The Upside of Downtime

January 2, 2013 § Leave a comment

With Jackie Coleman

One of Jackie’s first jobs after graduate school necessitated that she be on call 24/7. That schedule tested her ability to leave work at the office and fully engage with the rest of her life. Similarly, John spent time in consulting where the sometimes hectic travel and work schedules forced him to think hard about how to guard personal time — to “punch out” from work and create downtime to recharge and rejuvenate.

Many modern workers find it hard to take downtime. The idea of leaving work so cleanly at the office seems quaint in a world of smartphones, laptops, and global companies that are always on to accommodate employees from Hoboken to Hong Kong. But drawing brighter lines between work and time off — family, friends, outside activities, and old-fashioned daydreaming — has clear benefits for productivity, creativity, and wellness. There’s an upside to downtime.

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The Benefits of Poetry for Professionals

January 2, 2013 § Leave a comment

Wallace Stevens was one of America’s greatest poets. The author of “The Emperor of Ice-Cream”and “The Idea of Order at Key West” was awarded the Pulitzer Prize for Poetry in 1955 and offered a prestigious faculty position at Harvard University. Stevens turned it down. He didn’t want to give up his position as Vice President of the Hartford Accident and Indemnity Company.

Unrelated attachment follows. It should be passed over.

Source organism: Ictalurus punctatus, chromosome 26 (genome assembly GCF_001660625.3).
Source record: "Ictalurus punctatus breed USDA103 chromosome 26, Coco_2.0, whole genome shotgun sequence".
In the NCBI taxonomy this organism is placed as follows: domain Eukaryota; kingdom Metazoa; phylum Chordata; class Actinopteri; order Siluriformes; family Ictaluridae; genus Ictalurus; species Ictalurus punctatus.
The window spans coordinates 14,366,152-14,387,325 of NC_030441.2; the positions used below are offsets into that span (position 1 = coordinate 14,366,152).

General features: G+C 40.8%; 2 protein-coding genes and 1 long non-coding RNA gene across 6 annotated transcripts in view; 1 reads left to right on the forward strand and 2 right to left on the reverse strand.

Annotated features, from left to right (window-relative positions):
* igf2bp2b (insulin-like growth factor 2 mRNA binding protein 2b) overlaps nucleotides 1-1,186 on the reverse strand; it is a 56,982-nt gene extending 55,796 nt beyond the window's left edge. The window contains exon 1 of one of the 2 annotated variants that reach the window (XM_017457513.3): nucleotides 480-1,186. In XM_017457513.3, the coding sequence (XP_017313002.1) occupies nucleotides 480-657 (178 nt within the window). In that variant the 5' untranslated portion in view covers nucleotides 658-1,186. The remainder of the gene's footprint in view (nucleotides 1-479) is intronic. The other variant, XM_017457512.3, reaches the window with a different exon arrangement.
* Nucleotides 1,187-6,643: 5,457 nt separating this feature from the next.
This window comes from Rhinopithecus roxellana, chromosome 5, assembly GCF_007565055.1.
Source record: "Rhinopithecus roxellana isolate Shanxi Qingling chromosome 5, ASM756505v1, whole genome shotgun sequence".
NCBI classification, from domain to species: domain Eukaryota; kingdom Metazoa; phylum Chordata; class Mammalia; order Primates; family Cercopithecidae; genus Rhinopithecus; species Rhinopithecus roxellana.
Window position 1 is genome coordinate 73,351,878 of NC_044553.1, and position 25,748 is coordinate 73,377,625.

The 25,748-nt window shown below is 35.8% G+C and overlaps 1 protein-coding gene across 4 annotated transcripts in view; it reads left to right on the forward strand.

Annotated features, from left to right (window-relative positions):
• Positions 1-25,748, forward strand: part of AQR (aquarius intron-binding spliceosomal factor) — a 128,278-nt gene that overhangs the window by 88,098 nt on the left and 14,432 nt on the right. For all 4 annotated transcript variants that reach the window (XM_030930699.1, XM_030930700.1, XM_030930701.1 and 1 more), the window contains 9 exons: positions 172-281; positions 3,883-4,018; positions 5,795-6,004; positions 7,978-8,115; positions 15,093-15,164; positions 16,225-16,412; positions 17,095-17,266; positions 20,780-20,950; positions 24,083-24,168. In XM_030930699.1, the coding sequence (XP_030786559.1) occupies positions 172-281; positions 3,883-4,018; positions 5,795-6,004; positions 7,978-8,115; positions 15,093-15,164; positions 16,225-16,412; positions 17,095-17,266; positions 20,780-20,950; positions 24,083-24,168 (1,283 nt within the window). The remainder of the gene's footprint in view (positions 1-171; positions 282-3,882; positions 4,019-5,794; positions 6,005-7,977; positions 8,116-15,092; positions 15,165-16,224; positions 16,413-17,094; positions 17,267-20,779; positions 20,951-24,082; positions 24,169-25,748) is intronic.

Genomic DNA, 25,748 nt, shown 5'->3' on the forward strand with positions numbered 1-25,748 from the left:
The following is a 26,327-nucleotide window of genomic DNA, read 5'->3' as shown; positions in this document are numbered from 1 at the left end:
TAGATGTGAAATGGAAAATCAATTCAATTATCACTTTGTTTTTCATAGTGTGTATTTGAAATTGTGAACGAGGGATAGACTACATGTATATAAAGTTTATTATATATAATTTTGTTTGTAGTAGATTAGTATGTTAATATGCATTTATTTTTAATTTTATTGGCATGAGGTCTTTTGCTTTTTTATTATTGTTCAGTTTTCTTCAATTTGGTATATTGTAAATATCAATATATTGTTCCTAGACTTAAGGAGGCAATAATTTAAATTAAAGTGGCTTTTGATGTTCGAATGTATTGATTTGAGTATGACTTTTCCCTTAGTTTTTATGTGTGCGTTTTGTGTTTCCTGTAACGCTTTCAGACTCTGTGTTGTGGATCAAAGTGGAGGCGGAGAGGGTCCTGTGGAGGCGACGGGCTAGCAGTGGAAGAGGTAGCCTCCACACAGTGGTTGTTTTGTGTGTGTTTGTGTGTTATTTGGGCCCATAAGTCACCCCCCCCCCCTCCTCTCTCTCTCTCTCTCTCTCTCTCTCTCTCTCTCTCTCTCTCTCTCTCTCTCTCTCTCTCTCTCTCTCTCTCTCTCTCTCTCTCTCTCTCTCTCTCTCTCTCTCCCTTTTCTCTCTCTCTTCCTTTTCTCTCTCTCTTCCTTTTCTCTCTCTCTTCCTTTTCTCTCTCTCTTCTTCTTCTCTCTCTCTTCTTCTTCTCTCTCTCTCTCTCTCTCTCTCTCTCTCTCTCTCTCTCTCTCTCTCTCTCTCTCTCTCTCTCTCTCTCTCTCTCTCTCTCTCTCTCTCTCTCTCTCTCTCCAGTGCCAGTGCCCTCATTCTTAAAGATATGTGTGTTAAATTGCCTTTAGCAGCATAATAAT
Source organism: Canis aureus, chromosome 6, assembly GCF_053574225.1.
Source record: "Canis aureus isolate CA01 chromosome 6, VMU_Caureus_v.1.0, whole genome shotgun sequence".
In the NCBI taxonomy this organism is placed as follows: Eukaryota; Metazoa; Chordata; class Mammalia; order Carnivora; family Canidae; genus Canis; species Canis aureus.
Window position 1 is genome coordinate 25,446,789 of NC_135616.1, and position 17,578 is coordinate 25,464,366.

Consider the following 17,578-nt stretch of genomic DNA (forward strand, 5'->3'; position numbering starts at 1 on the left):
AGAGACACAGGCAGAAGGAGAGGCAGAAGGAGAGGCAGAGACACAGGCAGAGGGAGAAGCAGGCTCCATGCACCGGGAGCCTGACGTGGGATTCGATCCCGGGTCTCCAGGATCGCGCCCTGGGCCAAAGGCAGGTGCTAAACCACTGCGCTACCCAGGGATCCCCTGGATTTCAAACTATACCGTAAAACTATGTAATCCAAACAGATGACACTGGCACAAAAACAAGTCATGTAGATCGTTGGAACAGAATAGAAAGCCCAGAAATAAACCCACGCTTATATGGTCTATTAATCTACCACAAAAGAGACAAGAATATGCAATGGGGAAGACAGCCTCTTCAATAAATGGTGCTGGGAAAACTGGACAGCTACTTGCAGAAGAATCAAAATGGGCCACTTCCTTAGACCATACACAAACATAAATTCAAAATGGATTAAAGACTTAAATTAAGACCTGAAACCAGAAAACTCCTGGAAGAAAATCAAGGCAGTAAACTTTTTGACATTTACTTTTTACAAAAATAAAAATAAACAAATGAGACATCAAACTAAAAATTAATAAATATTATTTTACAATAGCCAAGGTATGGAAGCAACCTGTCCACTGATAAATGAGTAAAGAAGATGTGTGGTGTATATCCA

This lyrically inclined insurance executive was far from alone in occupying the intersect of business and poetry. Dana Gioia, a poet, Stanford Business School grad, and former General Foods executive, notes that T.S. Eliot spent a decade at Lloyd’s Bank of London; and many other poets including James DickeyA.R. Ammons, and Edmund Clarence Stedman navigated stints in business.

I’ve written in the past about how business leaders should be readers, but even those of us prone to read avidly often restrict ourselves to contemporary nonfiction or novels. By doing so, we overlook a genre that could be valuable to our personal and professional development: poetry. Here’s why we shouldn’t.

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